Very interesting article about the state of science in Islamic countries over at Salon.com. Here’s a snippet:
Aug. 13, 2007 | In October, Malaysia’s first astronaut will join a Russian crew and blast off into space. The news of a Muslim astronaut was cause for celebration in the Islamic world, but then certain questions started popping up. How will he face Mecca during his five daily prayers while his space ship is whizzing around the Earth? How can he hold the prayer position in zero gravity? Such concerns may sound absurd to us, but the Malaysian space chief is taking them quite seriously. A team of Muslim scholars and scientists has spent more than a year drawing up an Islamic code of conduct for space travel.
This story illustrates the obstacles that face scientists in Muslim countries. While it’s always risky to draw generalizations about Islam, even conservative Muslims admit that the Islamic world lags far behind the West in science and technology. This is a big problem for Muslims who envy the economic and military power of the United States.
What’s so striking about the Muslim predicament is that the Islamic world was once the unrivaled center of science and philosophy. During Europe’s Dark Ages, Baghdad, Cairo and other Middle Eastern cities were the key repositories of ancient Greek and Roman science. Muslim scholars themselves made breakthroughs in medicine, optics and mathematics. So what happened? Did strict Islamic orthodoxy crush the spirit of scientific inquiry? Why did Christian Europe, for so long a backwater of science, later launch the scientific revolution?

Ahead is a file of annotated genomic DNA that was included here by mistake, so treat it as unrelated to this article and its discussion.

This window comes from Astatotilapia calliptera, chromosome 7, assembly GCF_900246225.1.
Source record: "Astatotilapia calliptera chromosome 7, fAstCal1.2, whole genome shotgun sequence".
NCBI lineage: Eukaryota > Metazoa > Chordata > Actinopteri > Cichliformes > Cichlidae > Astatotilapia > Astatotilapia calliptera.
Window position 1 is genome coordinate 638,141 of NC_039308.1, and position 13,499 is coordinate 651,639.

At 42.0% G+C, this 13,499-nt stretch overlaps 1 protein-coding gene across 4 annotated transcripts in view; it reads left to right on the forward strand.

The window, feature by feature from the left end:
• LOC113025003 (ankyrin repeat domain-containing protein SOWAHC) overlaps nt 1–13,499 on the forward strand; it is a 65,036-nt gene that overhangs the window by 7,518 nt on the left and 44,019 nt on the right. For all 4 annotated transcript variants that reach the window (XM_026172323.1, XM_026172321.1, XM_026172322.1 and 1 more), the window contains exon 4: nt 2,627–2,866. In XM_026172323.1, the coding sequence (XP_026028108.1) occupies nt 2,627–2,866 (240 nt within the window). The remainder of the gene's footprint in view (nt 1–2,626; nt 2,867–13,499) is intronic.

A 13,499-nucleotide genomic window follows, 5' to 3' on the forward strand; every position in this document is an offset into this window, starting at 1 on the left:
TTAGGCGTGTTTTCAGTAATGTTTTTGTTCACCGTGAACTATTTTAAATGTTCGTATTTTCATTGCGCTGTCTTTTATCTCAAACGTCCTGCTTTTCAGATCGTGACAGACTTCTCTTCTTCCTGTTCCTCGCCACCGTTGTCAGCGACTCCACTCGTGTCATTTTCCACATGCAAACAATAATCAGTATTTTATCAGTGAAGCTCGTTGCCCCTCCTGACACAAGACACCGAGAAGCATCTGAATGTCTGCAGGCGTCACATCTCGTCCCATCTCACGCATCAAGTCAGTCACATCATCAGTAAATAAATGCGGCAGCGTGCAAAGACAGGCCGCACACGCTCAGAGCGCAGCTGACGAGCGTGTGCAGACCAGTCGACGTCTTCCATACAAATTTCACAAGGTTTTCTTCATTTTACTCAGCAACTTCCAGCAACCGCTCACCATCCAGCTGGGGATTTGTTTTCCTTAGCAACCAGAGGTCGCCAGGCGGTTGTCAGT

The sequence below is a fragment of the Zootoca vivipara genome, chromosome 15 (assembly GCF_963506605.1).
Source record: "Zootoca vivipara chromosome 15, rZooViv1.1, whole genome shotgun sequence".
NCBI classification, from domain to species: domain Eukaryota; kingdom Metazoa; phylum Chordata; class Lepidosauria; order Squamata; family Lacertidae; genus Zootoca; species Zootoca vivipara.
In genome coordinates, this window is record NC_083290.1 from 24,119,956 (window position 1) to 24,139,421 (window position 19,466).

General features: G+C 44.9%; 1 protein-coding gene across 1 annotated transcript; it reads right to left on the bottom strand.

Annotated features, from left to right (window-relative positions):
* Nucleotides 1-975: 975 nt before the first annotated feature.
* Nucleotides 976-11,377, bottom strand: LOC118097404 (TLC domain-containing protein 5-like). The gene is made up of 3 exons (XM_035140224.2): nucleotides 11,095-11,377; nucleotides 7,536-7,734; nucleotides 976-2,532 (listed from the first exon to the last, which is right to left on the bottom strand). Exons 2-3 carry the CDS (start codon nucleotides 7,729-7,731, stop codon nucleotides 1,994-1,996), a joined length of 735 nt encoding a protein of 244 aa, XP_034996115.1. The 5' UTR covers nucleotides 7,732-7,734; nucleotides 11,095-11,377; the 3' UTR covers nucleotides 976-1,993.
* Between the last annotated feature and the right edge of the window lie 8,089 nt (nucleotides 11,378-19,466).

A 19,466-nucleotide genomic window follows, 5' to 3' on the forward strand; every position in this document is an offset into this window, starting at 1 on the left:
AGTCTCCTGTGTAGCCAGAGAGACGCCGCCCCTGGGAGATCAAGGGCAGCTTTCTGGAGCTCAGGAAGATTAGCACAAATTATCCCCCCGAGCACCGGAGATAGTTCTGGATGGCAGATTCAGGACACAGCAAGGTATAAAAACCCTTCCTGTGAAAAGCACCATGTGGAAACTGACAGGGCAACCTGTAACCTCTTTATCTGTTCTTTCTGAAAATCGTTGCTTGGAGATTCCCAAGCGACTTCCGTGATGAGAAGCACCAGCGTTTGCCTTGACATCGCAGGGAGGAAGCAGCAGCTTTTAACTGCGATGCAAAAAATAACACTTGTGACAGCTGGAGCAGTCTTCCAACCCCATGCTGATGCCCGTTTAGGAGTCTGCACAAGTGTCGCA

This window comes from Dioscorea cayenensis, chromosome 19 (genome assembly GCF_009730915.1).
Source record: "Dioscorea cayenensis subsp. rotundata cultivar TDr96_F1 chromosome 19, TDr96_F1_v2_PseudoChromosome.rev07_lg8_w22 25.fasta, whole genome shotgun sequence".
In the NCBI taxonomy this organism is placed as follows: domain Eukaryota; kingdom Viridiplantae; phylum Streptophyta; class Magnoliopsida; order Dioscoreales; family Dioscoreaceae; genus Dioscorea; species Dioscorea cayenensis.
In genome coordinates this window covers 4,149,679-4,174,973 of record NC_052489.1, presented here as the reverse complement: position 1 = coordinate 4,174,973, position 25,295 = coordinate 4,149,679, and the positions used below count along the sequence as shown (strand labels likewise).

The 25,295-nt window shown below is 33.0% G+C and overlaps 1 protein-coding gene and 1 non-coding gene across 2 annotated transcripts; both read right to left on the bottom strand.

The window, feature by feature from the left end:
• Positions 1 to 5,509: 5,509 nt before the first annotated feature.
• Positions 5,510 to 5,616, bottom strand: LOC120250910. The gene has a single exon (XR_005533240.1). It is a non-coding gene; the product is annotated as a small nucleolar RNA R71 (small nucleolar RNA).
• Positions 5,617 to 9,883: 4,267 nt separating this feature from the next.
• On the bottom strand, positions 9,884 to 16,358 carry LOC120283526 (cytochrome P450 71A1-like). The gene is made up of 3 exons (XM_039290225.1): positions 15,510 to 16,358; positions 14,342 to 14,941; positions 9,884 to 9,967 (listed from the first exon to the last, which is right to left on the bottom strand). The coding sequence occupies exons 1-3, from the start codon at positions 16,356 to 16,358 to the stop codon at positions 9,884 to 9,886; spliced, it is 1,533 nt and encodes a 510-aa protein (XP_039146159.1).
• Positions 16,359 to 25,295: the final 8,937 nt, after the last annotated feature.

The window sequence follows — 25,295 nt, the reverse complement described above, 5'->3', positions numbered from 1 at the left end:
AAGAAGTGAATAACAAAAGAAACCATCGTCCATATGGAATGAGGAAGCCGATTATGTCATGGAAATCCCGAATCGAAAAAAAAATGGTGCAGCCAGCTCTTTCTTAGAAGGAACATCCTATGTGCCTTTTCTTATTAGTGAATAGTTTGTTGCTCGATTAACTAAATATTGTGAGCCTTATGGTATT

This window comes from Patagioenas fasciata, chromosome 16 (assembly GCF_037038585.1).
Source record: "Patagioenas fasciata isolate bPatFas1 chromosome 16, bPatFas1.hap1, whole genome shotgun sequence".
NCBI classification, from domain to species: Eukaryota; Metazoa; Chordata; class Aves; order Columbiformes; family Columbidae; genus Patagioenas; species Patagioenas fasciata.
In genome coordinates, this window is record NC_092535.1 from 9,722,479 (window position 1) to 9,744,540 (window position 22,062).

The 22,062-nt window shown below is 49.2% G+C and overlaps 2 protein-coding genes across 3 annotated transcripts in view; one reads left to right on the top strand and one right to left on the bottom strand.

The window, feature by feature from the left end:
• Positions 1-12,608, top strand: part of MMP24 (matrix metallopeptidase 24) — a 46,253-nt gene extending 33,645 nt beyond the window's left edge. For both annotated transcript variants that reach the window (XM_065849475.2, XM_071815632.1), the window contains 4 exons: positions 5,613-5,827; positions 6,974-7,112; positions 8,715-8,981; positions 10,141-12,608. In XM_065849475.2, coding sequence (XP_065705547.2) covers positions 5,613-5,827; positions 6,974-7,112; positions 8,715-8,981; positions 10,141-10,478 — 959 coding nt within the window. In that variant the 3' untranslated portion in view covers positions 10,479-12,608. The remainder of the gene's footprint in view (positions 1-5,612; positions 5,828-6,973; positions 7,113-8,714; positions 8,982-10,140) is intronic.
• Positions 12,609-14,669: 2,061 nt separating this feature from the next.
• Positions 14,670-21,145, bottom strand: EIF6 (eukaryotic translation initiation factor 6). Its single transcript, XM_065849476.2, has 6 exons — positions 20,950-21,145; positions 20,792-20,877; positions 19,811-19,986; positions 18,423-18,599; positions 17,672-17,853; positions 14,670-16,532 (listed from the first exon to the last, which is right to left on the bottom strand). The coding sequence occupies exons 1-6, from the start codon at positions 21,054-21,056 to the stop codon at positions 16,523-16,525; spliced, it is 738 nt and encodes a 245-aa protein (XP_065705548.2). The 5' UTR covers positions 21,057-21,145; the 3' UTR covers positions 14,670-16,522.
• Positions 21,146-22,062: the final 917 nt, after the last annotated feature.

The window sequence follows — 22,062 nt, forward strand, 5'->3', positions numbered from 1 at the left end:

The article is a Q&A with Taner Edis, author of An Illusion of Harmony: Science and Religion in Islam, and it covers his viewpoints on the troubles Islamic countries have had with keeping up with Western science. I’ve often heard that Islamic countries were once far and ahead in the study of science and often wondered why they seem to have lagged behind and at least part of the reason appears to be their inability to separate science and religion. What’s amazing isn’t so much that Islamic science has lagged behind, but that Western science somehow managed to break free from religion’s yoke allowing it to advance as far as it has.